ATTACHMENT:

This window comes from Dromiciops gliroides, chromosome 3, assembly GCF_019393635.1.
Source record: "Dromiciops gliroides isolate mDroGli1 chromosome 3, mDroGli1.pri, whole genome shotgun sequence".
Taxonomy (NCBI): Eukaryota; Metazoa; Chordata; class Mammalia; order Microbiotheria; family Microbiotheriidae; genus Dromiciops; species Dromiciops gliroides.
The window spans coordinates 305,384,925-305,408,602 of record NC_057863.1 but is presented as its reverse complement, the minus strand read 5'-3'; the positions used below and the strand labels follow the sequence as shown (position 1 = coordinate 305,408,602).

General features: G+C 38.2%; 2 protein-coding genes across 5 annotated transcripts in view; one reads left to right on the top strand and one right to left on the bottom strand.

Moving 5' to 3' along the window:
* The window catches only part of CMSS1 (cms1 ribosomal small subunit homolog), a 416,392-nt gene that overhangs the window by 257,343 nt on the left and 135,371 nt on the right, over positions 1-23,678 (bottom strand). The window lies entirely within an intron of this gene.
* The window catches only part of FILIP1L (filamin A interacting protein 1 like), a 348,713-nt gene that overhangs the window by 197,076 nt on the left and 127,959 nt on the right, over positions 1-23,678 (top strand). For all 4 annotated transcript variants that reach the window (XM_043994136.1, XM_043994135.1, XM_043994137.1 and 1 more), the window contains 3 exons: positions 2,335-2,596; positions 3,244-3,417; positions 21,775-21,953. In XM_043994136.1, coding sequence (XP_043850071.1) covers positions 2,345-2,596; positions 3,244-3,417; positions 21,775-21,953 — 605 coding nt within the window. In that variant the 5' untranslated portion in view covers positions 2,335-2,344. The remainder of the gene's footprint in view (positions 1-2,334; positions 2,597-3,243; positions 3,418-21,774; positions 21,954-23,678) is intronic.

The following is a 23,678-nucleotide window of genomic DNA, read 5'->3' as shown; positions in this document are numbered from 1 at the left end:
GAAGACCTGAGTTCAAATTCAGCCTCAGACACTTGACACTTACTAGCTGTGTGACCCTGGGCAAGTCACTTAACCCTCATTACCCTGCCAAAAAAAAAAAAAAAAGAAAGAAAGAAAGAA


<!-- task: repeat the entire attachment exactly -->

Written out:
This window comes from Dromiciops gliroides, chromosome 3, assembly GCF_019393635.1.
Source record: "Dromiciops gliroides isolate mDroGli1 chromosome 3, mDroGli1.pri, whole genome shotgun sequence".
Taxonomy (NCBI): Eukaryota; Metazoa; Chordata; class Mammalia; order Microbiotheria; family Microbiotheriidae; genus Dromiciops; species Dromiciops gliroides.
The window spans coordinates 305,384,925-305,408,602 of record NC_057863.1 but is presented as its reverse complement, the minus strand read 5'-3'; the positions used below and the strand labels follow the sequence as shown (position 1 = coordinate 305,408,602).

General features: G+C 38.2%; 2 protein-coding genes across 5 annotated transcripts in view; one reads left to right on the top strand and one right to left on the bottom strand.

Moving 5' to 3' along the window:
* The window catches only part of CMSS1 (cms1 ribosomal small subunit homolog), a 416,392-nt gene that overhangs the window by 257,343 nt on the left and 135,371 nt on the right, over positions 1-23,678 (bottom strand). The window lies entirely within an intron of this gene.
* The window catches only part of FILIP1L (filamin A interacting protein 1 like), a 348,713-nt gene that overhangs the window by 197,076 nt on the left and 127,959 nt on the right, over positions 1-23,678 (top strand). For all 4 annotated transcript variants that reach the window (XM_043994136.1, XM_043994135.1, XM_043994137.1 and 1 more), the window contains 3 exons: positions 2,335-2,596; positions 3,244-3,417; positions 21,775-21,953. In XM_043994136.1, coding sequence (XP_043850071.1) covers positions 2,345-2,596; positions 3,244-3,417; positions 21,775-21,953 — 605 coding nt within the window. In that variant the 5' untranslated portion in view covers positions 2,335-2,344. The remainder of the gene's footprint in view (positions 1-2,334; positions 2,597-3,243; positions 3,418-21,774; positions 21,954-23,678) is intronic.

The following is a 23,678-nucleotide window of genomic DNA, read 5'->3' as shown; positions in this document are numbered from 1 at the left end:
GAAGACCTGAGTTCAAATTCAGCCTCAGACACTTGACACTTACTAGCTGTGTGACCCTGGGCAAGTCACTTAACCCTCATTACCCTGCCAAAAAAAAAAAAAAAAGAAAGAAAGAAAGAA